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Legalisation of sex work associated with lower prevalence of HIV in sex workers
Roger Pebody, 2017-02-07 07:30:00

Countries that have legalised some aspects of sex work have fewer sex workers living with HIV than countries that criminalise all aspects of sex work, according to an ecological analysis of 27 European countries published online ahead of print in the Lancet HIV.

The association remained statistically significant after adjustment for countries’ economic development, HIV prevalence, antiretroviral therapy coverage and proportion of sex workers who inject drugs.

“Our findings suggest that the legalisation of some aspects of sex work might help reduce HIV prevalence in this high-risk group, particularly in countries where the judiciary is effective and fair,” say Aaron Reeves and colleagues.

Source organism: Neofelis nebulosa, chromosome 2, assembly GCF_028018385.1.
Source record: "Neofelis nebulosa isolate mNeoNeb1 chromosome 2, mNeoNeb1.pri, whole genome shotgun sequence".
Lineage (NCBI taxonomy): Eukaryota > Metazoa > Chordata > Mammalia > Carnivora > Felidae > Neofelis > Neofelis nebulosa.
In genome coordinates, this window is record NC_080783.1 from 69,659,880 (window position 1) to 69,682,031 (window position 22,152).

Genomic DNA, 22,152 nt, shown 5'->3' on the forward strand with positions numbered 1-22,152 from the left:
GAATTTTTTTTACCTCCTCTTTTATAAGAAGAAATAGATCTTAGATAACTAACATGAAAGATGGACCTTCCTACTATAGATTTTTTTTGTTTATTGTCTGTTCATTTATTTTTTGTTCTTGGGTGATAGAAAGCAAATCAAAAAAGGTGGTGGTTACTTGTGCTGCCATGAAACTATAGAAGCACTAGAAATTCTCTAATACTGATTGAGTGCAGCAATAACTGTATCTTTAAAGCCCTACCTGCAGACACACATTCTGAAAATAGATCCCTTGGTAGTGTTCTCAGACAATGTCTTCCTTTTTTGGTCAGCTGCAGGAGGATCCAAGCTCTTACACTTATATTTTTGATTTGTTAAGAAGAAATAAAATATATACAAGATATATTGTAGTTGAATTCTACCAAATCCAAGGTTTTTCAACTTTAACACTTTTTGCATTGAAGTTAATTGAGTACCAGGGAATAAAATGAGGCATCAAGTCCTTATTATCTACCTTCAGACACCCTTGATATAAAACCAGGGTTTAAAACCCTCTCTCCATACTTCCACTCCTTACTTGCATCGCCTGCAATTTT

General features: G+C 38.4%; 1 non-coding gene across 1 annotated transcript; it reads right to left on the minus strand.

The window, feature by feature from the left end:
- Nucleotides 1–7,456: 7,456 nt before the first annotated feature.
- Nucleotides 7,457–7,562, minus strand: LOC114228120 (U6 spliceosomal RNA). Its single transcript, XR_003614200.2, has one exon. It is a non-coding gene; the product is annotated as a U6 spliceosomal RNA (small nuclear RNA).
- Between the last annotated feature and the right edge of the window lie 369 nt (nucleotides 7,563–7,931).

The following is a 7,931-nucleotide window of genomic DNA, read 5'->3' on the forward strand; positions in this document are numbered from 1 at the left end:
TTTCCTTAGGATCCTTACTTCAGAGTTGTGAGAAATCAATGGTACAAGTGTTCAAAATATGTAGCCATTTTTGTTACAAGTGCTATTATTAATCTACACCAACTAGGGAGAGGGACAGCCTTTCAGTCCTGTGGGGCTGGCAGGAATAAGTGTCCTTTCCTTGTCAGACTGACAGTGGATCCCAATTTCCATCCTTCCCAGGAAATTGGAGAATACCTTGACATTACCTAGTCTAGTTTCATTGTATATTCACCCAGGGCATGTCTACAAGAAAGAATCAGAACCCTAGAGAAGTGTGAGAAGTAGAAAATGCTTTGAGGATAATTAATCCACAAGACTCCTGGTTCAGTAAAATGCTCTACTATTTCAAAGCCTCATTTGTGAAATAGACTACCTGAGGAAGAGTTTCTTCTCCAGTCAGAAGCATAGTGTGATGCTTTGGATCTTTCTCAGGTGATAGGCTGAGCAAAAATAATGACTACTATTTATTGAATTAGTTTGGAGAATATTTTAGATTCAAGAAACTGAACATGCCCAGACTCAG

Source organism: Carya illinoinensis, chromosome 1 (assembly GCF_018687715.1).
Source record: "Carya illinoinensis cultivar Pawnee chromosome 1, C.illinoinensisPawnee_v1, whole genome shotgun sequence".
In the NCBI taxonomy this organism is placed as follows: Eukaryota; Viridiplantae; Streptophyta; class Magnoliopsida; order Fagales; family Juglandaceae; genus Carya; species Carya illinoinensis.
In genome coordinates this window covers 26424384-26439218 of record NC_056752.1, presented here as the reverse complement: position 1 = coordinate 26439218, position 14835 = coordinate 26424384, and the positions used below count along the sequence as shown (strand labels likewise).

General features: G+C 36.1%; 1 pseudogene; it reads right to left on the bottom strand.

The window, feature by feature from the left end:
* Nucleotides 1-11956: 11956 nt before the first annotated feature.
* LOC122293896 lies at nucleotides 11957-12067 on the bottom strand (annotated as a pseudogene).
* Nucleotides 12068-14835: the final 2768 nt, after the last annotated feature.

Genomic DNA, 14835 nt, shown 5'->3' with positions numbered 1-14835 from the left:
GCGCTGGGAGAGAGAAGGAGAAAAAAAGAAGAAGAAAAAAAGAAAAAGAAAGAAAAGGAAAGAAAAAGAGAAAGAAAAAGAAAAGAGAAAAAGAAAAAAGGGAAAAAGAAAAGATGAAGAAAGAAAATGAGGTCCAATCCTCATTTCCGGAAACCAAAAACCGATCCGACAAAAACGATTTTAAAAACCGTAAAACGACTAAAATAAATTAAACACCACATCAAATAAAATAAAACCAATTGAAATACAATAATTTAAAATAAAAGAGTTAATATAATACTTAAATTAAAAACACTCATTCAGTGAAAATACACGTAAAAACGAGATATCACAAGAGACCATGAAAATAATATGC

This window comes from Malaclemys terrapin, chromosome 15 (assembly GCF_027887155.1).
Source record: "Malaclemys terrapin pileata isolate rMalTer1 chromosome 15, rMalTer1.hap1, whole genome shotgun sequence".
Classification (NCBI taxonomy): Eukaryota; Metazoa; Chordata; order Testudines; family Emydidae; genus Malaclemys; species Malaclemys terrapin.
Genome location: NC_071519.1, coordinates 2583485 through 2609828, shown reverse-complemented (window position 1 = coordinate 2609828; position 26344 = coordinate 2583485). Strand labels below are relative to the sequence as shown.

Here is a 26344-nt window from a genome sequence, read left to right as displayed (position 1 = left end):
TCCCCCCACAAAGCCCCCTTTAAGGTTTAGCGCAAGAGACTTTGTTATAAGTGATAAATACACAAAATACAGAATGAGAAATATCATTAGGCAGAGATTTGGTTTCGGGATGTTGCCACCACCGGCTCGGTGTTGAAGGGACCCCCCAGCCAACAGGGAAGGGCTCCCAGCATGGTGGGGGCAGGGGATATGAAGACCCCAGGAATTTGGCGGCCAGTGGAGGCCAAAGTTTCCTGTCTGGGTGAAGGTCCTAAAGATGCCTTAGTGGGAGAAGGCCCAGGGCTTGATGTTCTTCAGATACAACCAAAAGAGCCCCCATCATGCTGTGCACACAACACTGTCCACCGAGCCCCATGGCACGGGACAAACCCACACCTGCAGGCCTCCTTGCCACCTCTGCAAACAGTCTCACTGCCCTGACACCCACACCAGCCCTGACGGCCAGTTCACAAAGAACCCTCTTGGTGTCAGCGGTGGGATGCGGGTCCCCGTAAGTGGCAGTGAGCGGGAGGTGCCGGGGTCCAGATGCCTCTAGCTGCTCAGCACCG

Although the prevalence of HIV tends to be higher in sex workers than in the general population, prevalence varies between European countries, suggesting that structural factors might play a part.

Structural determinants of HIV risk include sex work policy, particularly laws that criminalise buying, selling, or procuring sex. They may increase HIV risk through recurrent police harassment, violence, and arrests or fear of arrests of female sex workers or clients, which can perpetuate unsafe working conditions, drug use risks, and physical or sexual violence against sex workers without recourse. Such insecurity can make it more difficult for sex workers to negotiate condom use, especially if condoms can be used as evidence in judicial proceedings.